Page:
enough to block the rain from above. I woke the next morning with my
              down bag totally dry. --David
            • dshuby
              -- In hammockcamping@yahoogroups.com, colonelcorn76 ... Jim - I think I got what you are saying. I remember when Jerry talked about this quite some time ago
              Message 6 of 15 , Aug 19, 2003
                -- In hammockcamping@yahoogroups.com, "colonelcorn76"
                > Jerry's Goller gave me a tip on using the elastic tubing from a
                > Wrist Rocket slingshot to create a self-tensioning fly. I attached
                > the surgical rubber tubing from a Wrist Rocket's replacement tubing
                > to the two rings on the fly. Then I slid a 1/4" nylon spacer to
                > which I've attached the Triptease into the end of the tubing. When I
                > hang the hammock I stake it out with the rubber tubing nearly fully
                > extended. Then as the nylon stretches, the rubber contracts and
                > keeps the thing taut throughout the night & any rain. Not gotten wet
                > since I made the mod.

                Jim - I think I got what you are saying. I remember when Jerry talked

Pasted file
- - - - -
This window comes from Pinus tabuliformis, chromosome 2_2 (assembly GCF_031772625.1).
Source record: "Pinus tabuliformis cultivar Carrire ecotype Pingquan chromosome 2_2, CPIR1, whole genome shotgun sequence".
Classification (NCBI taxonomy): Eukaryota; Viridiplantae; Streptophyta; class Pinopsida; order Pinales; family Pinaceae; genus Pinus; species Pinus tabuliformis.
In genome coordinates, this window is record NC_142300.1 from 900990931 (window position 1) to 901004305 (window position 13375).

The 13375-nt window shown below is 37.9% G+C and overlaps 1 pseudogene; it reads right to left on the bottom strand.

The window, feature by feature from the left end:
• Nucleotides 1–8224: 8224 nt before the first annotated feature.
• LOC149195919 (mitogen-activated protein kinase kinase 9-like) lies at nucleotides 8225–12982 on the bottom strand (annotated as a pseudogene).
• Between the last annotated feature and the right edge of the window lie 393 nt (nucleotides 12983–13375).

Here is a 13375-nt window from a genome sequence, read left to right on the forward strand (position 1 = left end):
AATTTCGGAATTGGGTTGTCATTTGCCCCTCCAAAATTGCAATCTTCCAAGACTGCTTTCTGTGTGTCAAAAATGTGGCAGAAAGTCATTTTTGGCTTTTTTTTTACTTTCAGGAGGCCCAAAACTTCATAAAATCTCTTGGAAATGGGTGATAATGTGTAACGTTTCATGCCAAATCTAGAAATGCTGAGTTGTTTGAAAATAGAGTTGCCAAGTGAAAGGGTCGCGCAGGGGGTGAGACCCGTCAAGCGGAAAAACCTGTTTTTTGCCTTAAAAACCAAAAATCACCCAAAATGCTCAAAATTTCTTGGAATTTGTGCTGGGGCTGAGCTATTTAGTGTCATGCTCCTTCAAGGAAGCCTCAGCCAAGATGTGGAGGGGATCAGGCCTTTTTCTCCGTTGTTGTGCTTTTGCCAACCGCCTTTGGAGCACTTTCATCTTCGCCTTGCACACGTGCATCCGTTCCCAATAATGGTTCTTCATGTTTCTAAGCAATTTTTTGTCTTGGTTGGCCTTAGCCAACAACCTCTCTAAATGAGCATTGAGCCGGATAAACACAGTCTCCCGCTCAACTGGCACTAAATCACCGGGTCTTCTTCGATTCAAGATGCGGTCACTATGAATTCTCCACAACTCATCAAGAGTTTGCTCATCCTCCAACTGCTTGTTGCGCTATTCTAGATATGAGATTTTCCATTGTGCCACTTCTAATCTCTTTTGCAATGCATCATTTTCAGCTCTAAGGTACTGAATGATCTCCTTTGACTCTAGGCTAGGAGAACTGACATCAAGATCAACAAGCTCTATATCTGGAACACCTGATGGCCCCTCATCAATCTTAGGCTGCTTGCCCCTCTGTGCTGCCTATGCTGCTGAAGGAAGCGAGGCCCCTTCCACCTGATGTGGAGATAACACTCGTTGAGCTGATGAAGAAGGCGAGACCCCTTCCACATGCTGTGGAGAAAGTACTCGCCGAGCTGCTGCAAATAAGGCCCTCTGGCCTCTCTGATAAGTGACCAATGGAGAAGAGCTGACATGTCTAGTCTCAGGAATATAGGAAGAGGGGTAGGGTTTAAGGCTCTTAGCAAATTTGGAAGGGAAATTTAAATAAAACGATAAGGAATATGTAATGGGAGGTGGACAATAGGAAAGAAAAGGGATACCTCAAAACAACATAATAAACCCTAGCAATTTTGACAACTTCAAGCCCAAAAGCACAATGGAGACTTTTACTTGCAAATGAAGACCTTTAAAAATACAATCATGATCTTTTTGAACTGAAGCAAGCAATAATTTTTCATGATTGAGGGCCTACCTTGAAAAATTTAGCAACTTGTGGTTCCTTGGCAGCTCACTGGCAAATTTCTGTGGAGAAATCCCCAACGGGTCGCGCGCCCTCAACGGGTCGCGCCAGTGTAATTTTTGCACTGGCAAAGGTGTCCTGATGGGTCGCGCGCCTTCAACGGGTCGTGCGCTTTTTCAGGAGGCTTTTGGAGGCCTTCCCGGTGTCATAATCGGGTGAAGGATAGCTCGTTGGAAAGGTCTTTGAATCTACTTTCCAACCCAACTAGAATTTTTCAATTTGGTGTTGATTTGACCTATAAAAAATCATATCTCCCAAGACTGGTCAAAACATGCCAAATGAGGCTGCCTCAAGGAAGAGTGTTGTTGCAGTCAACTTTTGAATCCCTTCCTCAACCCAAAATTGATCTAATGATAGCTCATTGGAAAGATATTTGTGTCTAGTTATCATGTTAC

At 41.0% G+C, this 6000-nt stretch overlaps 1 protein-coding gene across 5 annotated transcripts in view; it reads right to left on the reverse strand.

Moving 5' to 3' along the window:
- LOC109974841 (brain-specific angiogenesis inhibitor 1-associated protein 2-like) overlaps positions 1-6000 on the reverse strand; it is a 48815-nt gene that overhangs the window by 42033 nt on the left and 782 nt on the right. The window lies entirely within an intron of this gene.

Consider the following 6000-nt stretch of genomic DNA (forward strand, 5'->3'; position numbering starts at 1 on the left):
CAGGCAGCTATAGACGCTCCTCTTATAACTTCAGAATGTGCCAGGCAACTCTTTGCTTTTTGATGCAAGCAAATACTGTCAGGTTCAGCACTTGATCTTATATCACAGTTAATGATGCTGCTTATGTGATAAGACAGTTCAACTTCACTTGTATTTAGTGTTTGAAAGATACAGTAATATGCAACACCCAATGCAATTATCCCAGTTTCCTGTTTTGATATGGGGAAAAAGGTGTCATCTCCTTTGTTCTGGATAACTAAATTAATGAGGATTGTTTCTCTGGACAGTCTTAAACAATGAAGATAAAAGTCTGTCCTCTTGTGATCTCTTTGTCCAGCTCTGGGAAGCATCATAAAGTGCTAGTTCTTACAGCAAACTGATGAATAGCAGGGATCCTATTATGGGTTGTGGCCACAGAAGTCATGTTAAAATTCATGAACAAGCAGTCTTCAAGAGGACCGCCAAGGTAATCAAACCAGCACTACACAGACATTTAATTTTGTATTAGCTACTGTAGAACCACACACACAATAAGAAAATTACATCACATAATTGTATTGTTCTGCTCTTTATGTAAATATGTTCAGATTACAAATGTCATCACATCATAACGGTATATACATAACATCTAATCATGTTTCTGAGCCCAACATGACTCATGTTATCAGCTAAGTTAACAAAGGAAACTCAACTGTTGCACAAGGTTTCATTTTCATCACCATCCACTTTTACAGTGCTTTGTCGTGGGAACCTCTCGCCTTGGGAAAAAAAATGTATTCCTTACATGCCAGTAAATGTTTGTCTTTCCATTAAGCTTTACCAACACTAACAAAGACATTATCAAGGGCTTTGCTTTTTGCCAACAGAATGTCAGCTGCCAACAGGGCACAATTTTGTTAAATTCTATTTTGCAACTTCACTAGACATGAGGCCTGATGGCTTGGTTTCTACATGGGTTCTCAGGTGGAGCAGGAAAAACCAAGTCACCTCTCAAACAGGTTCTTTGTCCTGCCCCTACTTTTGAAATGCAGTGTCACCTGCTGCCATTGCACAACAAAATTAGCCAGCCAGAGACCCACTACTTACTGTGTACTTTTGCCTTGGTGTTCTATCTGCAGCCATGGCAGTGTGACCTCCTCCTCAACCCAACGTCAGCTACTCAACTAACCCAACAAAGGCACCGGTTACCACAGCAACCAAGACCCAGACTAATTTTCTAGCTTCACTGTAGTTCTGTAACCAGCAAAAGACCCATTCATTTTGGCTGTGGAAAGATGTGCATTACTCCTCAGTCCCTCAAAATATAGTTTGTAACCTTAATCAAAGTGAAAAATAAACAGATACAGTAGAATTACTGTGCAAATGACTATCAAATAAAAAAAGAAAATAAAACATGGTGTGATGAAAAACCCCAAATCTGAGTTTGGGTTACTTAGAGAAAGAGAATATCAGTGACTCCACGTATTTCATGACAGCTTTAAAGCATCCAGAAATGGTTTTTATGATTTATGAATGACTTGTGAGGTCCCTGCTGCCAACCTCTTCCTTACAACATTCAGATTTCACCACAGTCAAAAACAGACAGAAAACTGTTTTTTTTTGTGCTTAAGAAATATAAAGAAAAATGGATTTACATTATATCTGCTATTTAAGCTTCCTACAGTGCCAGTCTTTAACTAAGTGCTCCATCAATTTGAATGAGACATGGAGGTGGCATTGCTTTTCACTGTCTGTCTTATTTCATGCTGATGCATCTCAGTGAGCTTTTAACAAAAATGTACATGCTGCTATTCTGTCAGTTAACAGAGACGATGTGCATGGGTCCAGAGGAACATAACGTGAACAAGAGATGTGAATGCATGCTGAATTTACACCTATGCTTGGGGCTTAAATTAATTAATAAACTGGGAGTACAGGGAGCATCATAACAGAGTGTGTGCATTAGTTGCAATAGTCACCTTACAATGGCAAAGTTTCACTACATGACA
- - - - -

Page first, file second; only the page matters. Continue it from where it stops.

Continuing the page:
about this quite some time ago (BPL or BGT?!?), but I didn't have a
                hammock then so I wasn't paying attention. ;) If I have it right, you
                are taking rubber tubing and tying it off to each of the rings on the
                sides of the HH fly. I am missing what you mean by the use of the
                nylon spacer. I can then understand how the fly line (either the stock
                2mm line or Triptease which is what I will replace the stock line with
                when my test series is done) would just be tied off to the rubber
                tubing and then staked as normal. This would allow the rubber tubing
                to contract and keep the fly tensioned over time.

                You could also do something similar by using one line for the hammock
                body guy and the fly guy. I have been using the elastic line and tying
                it off to the fly, then staking it out in the middle and allowing it
                to self-tension. This could work as well if the two lines were
                connected in some way by rubber tubing and the strain on the lines was
                roughly equal. Jerry's method allows a bit more adjustment on the fly
                than what I have been using even though I have used this setup with a
                trekking pole to adjust the height.

                Gracias -
                Dennis
              • colonelcorn76